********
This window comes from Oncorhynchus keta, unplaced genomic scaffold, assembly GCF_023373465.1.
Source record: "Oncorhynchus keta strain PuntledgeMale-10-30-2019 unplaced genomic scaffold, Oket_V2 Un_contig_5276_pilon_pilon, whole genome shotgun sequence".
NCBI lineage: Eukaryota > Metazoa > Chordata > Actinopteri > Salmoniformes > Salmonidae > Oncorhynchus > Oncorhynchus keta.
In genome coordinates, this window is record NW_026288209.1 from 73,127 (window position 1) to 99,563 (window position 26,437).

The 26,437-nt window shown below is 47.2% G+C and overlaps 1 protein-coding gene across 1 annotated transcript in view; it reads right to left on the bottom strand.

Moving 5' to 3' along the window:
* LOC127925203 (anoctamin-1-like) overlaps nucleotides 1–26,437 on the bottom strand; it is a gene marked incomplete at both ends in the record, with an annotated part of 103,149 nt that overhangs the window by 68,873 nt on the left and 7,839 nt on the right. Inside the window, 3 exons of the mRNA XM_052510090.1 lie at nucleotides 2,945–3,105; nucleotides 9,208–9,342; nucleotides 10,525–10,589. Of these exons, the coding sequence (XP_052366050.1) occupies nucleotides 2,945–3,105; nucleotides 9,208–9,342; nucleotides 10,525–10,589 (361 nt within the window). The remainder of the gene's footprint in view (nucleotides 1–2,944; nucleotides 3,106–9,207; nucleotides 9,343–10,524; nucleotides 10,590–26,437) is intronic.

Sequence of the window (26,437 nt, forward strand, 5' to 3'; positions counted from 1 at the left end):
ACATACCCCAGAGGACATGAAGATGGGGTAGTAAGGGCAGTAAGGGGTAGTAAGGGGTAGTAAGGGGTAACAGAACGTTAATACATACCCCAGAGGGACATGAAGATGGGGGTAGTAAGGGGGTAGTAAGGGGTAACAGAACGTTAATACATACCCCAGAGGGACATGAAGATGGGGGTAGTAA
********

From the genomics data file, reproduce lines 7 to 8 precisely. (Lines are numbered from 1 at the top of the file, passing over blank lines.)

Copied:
* LOC127925203 (anoctamin-1-like) overlaps nucleotides 1–26,437 on the bottom strand; it is a gene marked incomplete at both ends in the record, with an annotated part of 103,149 nt that overhangs the window by 68,873 nt on the left and 7,839 nt on the right. Inside the window, 3 exons of the mRNA XM_052510090.1 lie at nucleotides 2,945–3,105; nucleotides 9,208–9,342; nucleotides 10,525–10,589. Of these exons, the coding sequence (XP_052366050.1) occupies nucleotides 2,945–3,105; nucleotides 9,208–9,342; nucleotides 10,525–10,589 (361 nt within the window). The remainder of the gene's footprint in view (nucleotides 1–2,944; nucleotides 3,106–9,207; nucleotides 9,343–10,524; nucleotides 10,590–26,437) is intronic.

Sequence of the window (26,437 nt, forward strand, 5' to 3'; positions counted from 1 at the left end):